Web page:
Maybe someone can explain something to me. When did we as a society decide that every italicized date on the calendar needed a corresponding retail sale? It dawned on me a couple weeks ago as one of the most absurd sentences I’ve heard in a while belted from my TV during a commercial break:
“Hurry now for 20% off our entire stock of bed linens during our Martin Luther King Day sale.”
Ok, now I’m no historian. And I wasn’t alive during the Civil Rights Movement, but I feel like I can say with confidence that Dr. King’s big dream wasn’t for future generations to save 20% on bed linens. I’m fairly confident those college students who risked everything to sit at a lunch counter in a Woolworths weren’t discussing how great it was going to be that one day their children could get 0.9% financing on an SUV.
A Martin Luther King Day sale? Really? And then it occurred to me that we also hear things like “Veteran’s Day sale” and “Memorial Day Sale” and “Labor Day Sale.” Personally, I’m pumped for the Arbor Day sale. You already know from my Mother’s Day post how I feel about trees. I can’t wait to honor them with a new set of towels.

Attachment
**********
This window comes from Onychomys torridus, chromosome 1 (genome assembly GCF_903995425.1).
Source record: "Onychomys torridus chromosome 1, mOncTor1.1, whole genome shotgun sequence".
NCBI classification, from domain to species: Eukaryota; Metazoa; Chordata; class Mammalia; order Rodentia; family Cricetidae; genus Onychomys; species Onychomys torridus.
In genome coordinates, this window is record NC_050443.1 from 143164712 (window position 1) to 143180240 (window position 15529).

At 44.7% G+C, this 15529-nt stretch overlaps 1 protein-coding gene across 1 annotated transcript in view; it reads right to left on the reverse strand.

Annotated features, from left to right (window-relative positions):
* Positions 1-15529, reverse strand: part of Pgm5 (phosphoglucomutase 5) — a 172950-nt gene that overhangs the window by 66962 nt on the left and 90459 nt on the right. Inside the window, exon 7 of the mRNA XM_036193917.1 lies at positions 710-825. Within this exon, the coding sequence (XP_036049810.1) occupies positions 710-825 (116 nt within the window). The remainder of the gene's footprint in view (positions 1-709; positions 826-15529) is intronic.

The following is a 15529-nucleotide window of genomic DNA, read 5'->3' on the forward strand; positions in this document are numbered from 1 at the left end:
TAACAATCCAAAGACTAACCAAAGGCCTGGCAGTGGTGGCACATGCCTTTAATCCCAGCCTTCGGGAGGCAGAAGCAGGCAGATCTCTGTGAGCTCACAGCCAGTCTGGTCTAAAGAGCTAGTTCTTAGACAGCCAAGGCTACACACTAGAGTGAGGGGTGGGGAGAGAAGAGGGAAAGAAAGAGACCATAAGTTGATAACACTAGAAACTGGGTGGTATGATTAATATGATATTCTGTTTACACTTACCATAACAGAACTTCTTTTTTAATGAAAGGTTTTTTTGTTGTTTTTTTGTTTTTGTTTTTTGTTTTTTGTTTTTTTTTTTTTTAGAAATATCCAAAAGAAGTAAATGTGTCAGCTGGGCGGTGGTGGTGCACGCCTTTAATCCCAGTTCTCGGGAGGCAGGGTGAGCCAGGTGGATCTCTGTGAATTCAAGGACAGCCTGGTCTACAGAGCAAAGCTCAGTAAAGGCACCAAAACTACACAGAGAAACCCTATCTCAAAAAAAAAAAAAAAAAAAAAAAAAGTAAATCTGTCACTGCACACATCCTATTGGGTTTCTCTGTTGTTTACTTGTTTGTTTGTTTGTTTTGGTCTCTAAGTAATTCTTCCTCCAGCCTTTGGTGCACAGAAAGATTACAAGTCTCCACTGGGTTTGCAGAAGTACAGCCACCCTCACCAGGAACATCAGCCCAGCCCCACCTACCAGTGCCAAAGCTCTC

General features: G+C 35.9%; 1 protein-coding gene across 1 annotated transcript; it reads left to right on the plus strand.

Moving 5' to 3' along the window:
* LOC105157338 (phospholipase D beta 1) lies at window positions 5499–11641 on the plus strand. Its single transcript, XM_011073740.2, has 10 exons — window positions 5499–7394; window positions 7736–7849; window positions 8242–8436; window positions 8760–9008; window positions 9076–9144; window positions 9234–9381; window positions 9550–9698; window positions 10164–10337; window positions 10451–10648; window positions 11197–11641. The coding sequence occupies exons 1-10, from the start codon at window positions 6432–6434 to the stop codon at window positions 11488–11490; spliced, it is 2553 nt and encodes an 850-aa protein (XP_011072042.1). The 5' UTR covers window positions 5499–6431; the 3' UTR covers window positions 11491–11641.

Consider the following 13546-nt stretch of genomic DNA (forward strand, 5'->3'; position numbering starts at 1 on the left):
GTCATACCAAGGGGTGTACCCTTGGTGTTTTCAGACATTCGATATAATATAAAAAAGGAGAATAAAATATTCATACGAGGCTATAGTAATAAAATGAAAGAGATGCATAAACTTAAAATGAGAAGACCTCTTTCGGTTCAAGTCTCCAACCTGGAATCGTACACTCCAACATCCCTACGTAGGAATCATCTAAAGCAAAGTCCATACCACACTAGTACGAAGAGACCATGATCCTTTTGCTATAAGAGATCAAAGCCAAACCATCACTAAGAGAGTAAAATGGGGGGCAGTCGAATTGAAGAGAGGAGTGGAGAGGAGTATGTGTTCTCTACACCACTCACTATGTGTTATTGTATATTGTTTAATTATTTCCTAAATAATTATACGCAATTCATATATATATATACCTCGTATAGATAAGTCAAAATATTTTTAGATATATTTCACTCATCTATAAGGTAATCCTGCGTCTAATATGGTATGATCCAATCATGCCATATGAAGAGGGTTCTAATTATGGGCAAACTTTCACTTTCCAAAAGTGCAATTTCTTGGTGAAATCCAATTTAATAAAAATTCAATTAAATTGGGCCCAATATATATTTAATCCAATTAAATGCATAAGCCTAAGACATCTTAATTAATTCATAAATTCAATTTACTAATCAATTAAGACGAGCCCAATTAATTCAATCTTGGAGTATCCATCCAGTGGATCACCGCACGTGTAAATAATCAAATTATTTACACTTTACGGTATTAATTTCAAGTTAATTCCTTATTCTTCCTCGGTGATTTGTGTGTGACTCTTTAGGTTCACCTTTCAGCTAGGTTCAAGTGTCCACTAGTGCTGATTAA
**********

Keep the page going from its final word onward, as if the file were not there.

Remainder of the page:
Look, I get it. We’re a capitalist society. Capitalism functions a lot better when its citizens buy into consumerism (slight pun intended). For consumerism to work, you need materialism. For materialism to stay viable retailers have to convince us we need things we don’t by bombarding us with percentage signs.
But still, Martin Luther King Day? A great, brave man gave his life for a cause that reshaped our entire culture, and we’re asked to honor his memory by shopping. You really want to impress me Mr. Car Dealership and Ms. Retail Outlet? Show me how you better your community by sending your employees on a service project. Spend your MLK Day advertising budget explaining what you’re doing to fight for justice, equality, and doing what’s right as an example for your customers.
And no, extending store hours until midnight doesn’t count.